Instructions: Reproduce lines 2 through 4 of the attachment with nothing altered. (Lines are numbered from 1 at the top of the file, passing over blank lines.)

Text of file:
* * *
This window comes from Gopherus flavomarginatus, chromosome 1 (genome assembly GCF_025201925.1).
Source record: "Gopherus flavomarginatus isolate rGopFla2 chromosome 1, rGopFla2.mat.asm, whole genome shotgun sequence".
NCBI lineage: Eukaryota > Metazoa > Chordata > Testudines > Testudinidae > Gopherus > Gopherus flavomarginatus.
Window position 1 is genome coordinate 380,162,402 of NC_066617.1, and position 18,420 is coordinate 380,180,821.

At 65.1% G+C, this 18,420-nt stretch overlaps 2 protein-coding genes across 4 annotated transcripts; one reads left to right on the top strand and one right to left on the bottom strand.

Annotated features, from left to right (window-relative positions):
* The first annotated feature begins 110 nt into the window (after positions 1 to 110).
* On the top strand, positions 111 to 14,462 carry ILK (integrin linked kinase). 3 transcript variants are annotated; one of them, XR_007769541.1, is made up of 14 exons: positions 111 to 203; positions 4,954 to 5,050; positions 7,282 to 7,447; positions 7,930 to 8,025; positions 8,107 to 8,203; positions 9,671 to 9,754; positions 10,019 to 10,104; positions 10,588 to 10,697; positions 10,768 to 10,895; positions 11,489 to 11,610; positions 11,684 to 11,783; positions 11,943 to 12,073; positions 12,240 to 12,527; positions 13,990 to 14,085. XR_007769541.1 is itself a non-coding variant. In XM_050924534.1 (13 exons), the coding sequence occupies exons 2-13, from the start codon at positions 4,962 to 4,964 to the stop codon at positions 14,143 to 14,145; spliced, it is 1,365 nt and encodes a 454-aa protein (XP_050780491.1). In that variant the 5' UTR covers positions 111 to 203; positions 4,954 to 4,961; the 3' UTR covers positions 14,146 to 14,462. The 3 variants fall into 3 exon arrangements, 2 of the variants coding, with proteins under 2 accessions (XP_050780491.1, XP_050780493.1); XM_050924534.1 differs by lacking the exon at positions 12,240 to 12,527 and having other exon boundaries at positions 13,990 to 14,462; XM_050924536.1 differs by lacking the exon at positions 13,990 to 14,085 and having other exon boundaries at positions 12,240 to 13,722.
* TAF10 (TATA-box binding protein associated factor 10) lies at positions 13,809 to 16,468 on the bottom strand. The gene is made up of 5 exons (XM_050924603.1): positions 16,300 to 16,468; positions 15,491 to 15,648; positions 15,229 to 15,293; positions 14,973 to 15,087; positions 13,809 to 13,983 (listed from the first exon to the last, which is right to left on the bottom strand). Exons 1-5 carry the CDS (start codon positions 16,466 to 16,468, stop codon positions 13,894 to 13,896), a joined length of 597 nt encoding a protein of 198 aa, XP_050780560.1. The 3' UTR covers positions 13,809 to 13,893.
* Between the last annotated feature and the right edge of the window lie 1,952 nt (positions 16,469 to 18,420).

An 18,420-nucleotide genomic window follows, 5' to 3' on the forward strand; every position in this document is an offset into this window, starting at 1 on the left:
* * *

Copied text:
Source record: "Gopherus flavomarginatus isolate rGopFla2 chromosome 1, rGopFla2.mat.asm, whole genome shotgun sequence".
NCBI lineage: Eukaryota > Metazoa > Chordata > Testudines > Testudinidae > Gopherus > Gopherus flavomarginatus.
Window position 1 is genome coordinate 380,162,402 of NC_066617.1, and position 18,420 is coordinate 380,180,821.